Applied Technotopia

We scan the digital environment to examine the leading trends in emerging technology today to know more about future.



We have added a few indices around the site. Though we look to the future, we need to keep an eye on the present as well:

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Posts tagged "space junk"
A graphic look at the increase in space debris around earth.
policymic:

There’s 6,300 tonnes of space junk orbiting Earth — Astonishing interactive visualizations

A graphic look at the increase in space debris around earth.

policymic:

There’s 6,300 tonnes of space junk orbiting Earth — Astonishing interactive visualizations

(via science-junkie)

The problem of space junk or space debris is increasing. And with out greater dependence on satellites is a grave problem.

spaceplasma:

There’s a lot of debris floating around in space, and researchers at the Lawrence Livermore National Lab are using supercomputers, optical sensors and other technology to track even small objects that could damage important satellites.

John Henderson, a space scientist at LLNL, explains:

“Everybody uses GPS to get from here to there. We have satellite television, we have weather reports, farmers use satellite data for monitoring crops. If you have a piece of satellite debris whacking into a satellite, in the worst case you now lose that capability.  In February of 2009, that actually happened where there was an Iridium communications satellite that collided with a dead Russian Kosmos satellite and so that basically took out a $100 million dollar satellite.

There’s somewhere between 100,000 to 200,000 pieces of debris that we would like to be tracking. And so the supercomputing capabilities that we have here at Livermore are one way to keep track of that.”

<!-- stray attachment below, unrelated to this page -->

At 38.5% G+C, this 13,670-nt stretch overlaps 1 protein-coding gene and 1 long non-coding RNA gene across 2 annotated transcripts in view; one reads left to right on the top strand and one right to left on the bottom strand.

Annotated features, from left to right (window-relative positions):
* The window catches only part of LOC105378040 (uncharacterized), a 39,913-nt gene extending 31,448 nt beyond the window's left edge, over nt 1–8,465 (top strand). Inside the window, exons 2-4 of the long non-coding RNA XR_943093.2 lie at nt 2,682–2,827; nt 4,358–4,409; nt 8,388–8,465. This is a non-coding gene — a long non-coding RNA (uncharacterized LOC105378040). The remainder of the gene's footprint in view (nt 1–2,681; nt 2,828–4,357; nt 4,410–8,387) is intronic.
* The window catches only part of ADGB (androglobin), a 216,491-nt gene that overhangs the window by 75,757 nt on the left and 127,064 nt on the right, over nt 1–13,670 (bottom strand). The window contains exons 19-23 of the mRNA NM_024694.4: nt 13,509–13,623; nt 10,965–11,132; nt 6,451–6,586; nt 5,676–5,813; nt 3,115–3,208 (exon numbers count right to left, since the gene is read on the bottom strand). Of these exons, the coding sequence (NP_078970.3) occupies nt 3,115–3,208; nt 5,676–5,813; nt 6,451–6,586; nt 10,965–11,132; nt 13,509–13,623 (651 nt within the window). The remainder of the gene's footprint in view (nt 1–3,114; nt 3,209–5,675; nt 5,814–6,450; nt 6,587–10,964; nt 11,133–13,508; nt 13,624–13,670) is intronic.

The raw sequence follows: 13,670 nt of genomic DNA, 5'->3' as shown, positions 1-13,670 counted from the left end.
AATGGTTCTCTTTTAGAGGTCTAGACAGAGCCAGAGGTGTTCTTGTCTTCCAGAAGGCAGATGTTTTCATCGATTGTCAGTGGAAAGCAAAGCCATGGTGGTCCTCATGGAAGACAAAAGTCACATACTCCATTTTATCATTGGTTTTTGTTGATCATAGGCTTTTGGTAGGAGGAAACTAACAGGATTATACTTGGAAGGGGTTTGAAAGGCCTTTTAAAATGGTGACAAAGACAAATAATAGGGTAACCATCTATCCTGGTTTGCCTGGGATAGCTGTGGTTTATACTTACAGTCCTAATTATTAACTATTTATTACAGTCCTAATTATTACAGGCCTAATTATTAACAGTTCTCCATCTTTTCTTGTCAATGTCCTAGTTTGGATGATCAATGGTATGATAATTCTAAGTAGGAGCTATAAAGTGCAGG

A graphic look at the huge mass of space junk out there.

climate-changing:

motherboardtv:

To Fix the Giant Near-Tipping-Point Cloud of Space Trash Encircling the Earth, We May Need Space Harpoons

Every where we go we leave pollution and debris.

A graphic look at the problem of space debris.

space-pics:

just a rough representation of how much space junk is out there

http://space-pics.tumblr.com/

(via abcstarstuff)

The European Space Agency (ESA) to host a conference to examine the problem of space debris.

abcstarstuff:

Space debris hazards spotlighted at conference

In 2013, ESA will host a gathering of international specialists to study space debris hazards. The four-day event will spotlight the risks posed to space exploration by the growing number of debris objects in near-Earth space.

ESA will host the 6th European Conference on Space Debris at its European Space Operations Centre in Darmstadt, Germany, 22–25 April.

The conference is expected to attract more than 300 leading experts from worldwide. It is co-sponsored by the British, French, German and Italian space agencies (UKSA, CNES, DLR and ASI), the UN Committee on Space Research (COSPAR) and the International Academy of Astronautics.

Today, citizens worldwide rely on space assets to enable a wide and growing range of economically vital activities.